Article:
How best to account for using personal funds to develop a startup?

We incorporated and allocated shares to two co-founders in our startup for minimal investment (a few dollars).  We have subsequently used a lot of our own personal funds to build the startup, and a third party company (owned by founders) has also spent funds to build the startup.

How best shall we account for this personal investment vis-a-vis seeking formal investment in the future?  The startup is still pre-revenue.

Options seem to be:

1. Ignore this use of external funds as the founders already have shares in the company (and no-one else does).  This is clean but may make the startup look like it sprang out of no-where to investors, e.g. how was the software development funded?

2. Get the startup to pay the founders and other company for the funds expended on the startup.  Since the startup does not have any income yet, the best that could be done in this regard would be to acknowledge a loan from the founders.   Do investors like debt to the founders?

3. Allocate further shares to the founders to compensate for the funds spent on developing the startup, which is equivalent to paying out the loan with shares.  Is this really useful because the founders already have shares… what would investors think of this?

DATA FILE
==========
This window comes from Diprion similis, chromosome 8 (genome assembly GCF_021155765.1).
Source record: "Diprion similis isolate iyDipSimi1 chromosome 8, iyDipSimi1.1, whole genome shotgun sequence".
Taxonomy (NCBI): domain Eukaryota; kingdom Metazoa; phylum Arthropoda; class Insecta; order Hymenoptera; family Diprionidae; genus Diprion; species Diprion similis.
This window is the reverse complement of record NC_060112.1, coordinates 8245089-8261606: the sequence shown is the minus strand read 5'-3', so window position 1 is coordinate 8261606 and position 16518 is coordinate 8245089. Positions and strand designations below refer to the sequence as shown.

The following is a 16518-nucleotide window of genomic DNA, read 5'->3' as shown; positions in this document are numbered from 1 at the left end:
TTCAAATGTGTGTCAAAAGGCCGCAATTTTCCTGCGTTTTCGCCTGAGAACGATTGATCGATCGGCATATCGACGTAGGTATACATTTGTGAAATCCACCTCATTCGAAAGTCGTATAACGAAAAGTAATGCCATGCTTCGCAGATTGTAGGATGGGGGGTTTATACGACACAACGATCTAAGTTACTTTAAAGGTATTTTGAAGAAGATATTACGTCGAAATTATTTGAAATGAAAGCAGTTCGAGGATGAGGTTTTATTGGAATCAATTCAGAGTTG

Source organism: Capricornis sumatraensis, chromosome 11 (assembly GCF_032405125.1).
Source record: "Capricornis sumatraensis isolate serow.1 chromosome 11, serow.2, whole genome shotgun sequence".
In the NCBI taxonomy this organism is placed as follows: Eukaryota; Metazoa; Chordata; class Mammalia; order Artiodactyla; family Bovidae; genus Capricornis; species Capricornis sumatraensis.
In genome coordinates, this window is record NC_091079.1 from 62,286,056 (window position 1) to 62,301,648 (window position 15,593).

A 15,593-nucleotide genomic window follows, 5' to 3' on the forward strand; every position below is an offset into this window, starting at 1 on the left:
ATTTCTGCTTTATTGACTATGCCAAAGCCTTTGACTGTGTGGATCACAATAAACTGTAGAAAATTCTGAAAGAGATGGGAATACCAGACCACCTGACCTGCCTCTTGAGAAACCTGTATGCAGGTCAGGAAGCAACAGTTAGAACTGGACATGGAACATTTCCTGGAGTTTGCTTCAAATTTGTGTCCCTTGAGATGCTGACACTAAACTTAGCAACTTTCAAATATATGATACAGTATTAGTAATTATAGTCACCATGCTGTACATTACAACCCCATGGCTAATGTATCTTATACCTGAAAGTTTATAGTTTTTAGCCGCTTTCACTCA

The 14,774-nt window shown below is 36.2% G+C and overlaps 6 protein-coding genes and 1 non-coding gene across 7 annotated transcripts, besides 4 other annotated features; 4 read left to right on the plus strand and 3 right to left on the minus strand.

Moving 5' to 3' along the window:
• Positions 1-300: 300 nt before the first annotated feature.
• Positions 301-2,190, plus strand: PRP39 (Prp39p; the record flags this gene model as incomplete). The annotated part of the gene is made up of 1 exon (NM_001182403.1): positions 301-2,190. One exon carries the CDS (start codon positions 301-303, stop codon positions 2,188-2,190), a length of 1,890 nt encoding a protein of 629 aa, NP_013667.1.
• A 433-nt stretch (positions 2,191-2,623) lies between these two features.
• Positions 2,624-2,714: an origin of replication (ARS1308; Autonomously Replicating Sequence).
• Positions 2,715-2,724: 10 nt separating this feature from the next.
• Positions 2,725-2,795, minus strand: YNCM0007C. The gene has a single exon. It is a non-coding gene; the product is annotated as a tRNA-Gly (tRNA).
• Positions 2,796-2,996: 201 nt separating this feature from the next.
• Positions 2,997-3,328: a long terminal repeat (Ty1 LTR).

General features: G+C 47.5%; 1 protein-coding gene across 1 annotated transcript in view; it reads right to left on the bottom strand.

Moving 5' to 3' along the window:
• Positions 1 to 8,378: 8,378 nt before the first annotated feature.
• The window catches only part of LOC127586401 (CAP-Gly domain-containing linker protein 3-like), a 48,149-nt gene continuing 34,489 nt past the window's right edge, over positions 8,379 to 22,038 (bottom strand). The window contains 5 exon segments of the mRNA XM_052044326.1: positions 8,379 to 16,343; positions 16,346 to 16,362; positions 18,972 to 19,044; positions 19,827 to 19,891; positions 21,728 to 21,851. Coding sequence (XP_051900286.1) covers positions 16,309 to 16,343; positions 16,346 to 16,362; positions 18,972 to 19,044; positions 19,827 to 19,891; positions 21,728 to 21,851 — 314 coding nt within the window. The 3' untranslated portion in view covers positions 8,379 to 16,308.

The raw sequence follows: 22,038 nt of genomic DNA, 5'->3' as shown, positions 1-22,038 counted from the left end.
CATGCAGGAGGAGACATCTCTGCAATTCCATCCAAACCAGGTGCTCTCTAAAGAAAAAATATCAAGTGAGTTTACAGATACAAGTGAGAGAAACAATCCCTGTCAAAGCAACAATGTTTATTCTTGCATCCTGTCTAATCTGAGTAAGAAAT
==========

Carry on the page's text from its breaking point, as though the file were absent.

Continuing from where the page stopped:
Again, trying to set this up so that it looks inviting and sensible to investors.  I guess we should have just invested the funds directly into the startup and then paid for expenses from the startups account but I also assume many startups are somewhat messy like this at the start.

Finally, are there any good accounting sites for startups specifically?  E.g. how best to setup the books and keep the company so it is investor friendly?

  • Don’t worry about it for the time being. You just make sure your books are in order so you know exactly how much each founder invested. Investors need to know the company owns the IP of the software that has been developed so far, so if you’re working with contractors or employees you need to have real employment contracts in place.

    Later when presenting your business to investors put a slide in explaining how much money has been invested so far and how much money you need for the next milestones. When investors are ready to write the check have your lawyers formalize the investment terms of the money the founders put in already.

  • I would write the money into a convertible note or SAFE, both of which can be found for free on YCombinator. You can always declare them void, but that will work for records keeping purposes.

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